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Mosul offensive: 'Civilians killed' by toxic sulphur fumes after Isis sets factory on fire to slow Iraqi advance

Iraqi journalist shot dead while covering advance to south of city

Lizzie Dearden
Saturday 22 October 2016 16:30 BST
Iraqi forces after a plant was set on fire by retreating Isis fighters near Mosul
Iraqi forces after a plant was set on fire by retreating Isis fighters near Mosul (Reuters)

Isis fighters have set sulphur stockpiles on fire, killing civilians with toxic gas and forcing Iraqi and American troops to wear masks as the group attempts to slow the advance on Mosul.

The region around the Mishraq Sulphur Plant was covered with yellowish fumes on Saturday, as battles continued surrounding the militants’ last major stronghold in Iraq.

“Daesh (Isis) blew up the sulphur plant two days ago and that has led to the deaths of two people among the civilians in nearby villages,” General Qusay Hamid Kadhem told the AFP news agency. “Of course, this is affecting our planned progress.”

Dramatic footage shows Elite Iraq forces battle on road to Bartella in fight for Mosul

Many others were injured by the fumes, with US troops at a base to the south in Qayyarah, the site of the Q-West Airfield, wearing gas masks as a precaution.

The blaze was expected to burn for days, with a fire started at the same factory in 2003 burning for almost a month and causing the largest recorded man-made release of sulphur dioxide in smog that could be seen from space.

It came as Iraqi security forces, the Kurdish Peshmerga and militias continued their advance on Mosul, pushing into Qaraqosh.

The Iraqi army’s 9th Division raised the national flag over a central government stronghold in the Christian town, also known as Hamdaniyah or Bakhdida, which has been mostly deserted since Isis’ advance in 2014.

It lies 12 miles from Mosul, with roads and settlements leading towards the city laden with improvised explosive devices, Isis snipers, booby traps and suicide bombs. Iraqi forces also came under fire in the town of Bartella, which was retaken last week.

Isis’ Amaq agency claimed jihadis had foiled an attack on Qaraqosh and seized weapons left by retreating Shia militias as its propaganda sought to play down mounting losses in the offensive. The claims could not be verified.

An Iraqi journalist was killed while covering military operations to the south of Mosul as battles continued on Saturday.

Alsumaria TV said Ali Risan, a cameraman, was shot in the chest by an Isis sniper in the al-Shura area. News of his death came a day after another journalist, Ahmet Haceroglu of Turkmeneli TV, was shot dead by militants while covering the Isis assault on Kirkuk.

Fighting continued in the city on Saturday after Isis launched a series of bloody attacks in what officials described as an attempted diversion from the Mosul offensive. Fighters killed more than a dozen workers at a power plant and attacked provincial headquarters in the Kurdish-controlled city, 100 miles to the south east of its de-facto Iraqi capital.

Colonel Redah Sheikh said skirmishes continued between Peshmerga troops and Isis fighters in some districts on Saturday but the situation was contained.

Gory photos posted on social media showed the bodies of captured Isis militants killed by hanging or being crushed by breezeblocks, with corpses dumped in bins and dragged through the streets by cars.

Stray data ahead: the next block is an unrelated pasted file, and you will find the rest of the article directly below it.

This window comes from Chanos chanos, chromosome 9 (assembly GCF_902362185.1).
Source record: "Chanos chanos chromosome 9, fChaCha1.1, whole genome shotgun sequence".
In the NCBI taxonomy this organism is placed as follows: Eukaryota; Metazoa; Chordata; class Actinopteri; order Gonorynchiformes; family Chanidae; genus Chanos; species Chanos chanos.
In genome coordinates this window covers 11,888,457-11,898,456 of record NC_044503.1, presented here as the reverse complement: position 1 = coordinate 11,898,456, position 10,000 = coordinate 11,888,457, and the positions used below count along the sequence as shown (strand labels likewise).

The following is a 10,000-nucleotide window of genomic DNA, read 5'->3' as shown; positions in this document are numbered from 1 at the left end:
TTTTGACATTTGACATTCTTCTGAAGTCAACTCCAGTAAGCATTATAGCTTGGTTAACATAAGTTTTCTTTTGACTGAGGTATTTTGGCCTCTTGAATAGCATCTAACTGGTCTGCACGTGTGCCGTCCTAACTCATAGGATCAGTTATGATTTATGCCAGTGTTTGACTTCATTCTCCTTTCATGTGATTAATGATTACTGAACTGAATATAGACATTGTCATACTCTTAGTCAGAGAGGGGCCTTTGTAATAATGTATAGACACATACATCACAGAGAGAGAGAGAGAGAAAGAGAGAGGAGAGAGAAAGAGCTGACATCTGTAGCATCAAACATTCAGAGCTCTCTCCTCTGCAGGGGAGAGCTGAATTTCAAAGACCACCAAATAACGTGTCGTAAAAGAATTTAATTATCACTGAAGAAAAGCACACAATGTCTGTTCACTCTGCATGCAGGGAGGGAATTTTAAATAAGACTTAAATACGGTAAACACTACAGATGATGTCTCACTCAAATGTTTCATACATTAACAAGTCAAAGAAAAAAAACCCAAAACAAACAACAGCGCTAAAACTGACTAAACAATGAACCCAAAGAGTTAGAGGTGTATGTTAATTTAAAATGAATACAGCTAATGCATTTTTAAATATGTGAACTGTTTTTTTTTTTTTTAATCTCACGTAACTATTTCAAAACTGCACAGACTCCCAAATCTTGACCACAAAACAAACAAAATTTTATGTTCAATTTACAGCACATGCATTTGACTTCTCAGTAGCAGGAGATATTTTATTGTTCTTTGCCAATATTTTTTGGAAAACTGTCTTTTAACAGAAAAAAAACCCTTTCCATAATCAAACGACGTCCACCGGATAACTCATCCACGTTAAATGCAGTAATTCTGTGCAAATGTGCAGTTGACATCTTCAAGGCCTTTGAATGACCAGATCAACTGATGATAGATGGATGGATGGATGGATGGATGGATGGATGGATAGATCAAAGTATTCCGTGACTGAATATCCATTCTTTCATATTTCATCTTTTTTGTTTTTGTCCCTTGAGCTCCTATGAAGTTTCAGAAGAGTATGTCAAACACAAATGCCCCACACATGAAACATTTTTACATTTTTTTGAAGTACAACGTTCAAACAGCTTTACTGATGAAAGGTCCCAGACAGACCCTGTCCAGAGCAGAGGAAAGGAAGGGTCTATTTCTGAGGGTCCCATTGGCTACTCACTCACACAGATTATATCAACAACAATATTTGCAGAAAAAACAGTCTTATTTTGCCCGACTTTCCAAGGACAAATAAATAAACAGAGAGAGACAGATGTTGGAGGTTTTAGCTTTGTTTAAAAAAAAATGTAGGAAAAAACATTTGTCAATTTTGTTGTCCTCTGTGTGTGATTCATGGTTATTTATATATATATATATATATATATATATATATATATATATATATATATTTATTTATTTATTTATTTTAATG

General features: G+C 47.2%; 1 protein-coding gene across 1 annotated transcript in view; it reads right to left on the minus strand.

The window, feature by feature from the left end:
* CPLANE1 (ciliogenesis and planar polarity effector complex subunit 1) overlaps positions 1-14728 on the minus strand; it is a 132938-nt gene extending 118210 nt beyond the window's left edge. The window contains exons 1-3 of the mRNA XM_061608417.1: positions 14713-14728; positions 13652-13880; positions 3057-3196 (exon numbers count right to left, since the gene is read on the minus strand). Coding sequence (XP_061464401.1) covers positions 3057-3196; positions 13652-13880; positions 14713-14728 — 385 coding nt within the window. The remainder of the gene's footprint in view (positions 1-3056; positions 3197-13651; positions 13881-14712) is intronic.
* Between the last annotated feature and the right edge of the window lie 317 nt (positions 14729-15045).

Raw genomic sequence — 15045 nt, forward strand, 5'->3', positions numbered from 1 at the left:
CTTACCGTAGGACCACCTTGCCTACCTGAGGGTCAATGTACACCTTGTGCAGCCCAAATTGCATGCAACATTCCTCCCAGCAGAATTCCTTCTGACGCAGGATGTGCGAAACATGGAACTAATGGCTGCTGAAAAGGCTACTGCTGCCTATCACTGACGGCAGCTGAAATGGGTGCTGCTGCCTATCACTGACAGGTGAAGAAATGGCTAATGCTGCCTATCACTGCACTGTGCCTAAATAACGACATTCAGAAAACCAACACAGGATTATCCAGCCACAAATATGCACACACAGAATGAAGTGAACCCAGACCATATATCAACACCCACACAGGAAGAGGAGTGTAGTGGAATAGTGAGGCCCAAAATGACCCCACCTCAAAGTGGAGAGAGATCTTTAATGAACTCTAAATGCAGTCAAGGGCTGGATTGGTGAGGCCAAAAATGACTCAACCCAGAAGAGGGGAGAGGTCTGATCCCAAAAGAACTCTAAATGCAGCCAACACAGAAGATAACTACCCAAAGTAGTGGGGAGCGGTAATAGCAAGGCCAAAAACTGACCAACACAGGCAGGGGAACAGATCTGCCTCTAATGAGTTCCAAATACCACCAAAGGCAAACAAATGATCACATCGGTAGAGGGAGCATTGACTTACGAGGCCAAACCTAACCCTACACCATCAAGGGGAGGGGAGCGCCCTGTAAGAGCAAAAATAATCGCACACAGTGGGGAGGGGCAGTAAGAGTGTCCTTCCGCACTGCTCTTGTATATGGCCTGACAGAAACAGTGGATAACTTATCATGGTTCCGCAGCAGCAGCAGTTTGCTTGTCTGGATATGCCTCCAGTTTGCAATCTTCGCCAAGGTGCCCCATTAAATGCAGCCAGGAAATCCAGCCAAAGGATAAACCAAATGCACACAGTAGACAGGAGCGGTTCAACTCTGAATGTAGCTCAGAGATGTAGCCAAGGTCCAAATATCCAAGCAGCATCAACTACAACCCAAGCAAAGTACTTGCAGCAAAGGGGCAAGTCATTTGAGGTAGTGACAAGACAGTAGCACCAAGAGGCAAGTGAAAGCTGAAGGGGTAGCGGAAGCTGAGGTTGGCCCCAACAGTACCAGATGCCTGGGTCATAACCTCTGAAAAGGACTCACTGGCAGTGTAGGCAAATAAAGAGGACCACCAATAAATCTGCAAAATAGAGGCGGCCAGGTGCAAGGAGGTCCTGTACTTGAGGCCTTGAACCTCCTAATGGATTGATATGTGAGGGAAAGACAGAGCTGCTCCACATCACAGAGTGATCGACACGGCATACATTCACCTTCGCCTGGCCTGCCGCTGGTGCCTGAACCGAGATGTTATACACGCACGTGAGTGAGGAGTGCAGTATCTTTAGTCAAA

Zeid Ra’ad al-Hussein, the UN high commissioner for human rights, called for all forces active in Iraq to abide by international law on Friday.

“Isil [Isis] fighters who have been captured or have surrendered should be held accountable in accordance with the law for any crimes they have committed,” he added.

Iraqi army are seen in Qayyarah, Iraq, October 22, 2016. The fumes in the background are from oil wells that were set ablaze by Islamic State militants. (Reuters)

The UN has concern for around 1.5 million civilians believed to be trapped inside Mosul, with at least 550 families forced from surrounding villages to be used as human shields in recent days.

Humanitarian organisations say there is also inadequate provision for thousands of civilians displaced by the advance, which is expected to become the biggest battle in Iraq since the 2003 invasion.

The assault has been hailed as decisive by commanders in Iraq and the US but analysts have warned the battle is likely to take months, with jihadis likely to flee into Isis territory in neighbouring Syria to regroup.

Renad Mansour, an academy associate of the Middle East and North Africa programme at Chatham House, told The Independent the loss of Mosul was certain but would “definitely not” signal the end of Isis. He predicted Isis would revert to guerrilla-style warfare in Iraq, while leaders form a new strategy to continue attempts to build the group’s “caliphate”.

“They will come together and wait – they know there’s no political solution, as well as fear of Kurdish Peshmerga and militias,” he added. “They know at some point the ground will be ripe again for them to move back in. Everyone is still looking short term, at a military solution for Mosul rather than the future of Isis.”

Ash Carter, the US defence secretary, has arrived in Baghdad on an unannounced visit to meet Iraqi commanders as the US-led coalition continues air strikes in support of advancing troops. He arrived two days after an American service member was killed outside Mosul in the fourth combat death for the country’s forces since it started anti-Isis operations in August 2014.

British troops are also involved in the offensive, with special forces reportedly fighting alongside Irqi security forces and the Kurdish Peshmerga.

Additional reporting by agencies

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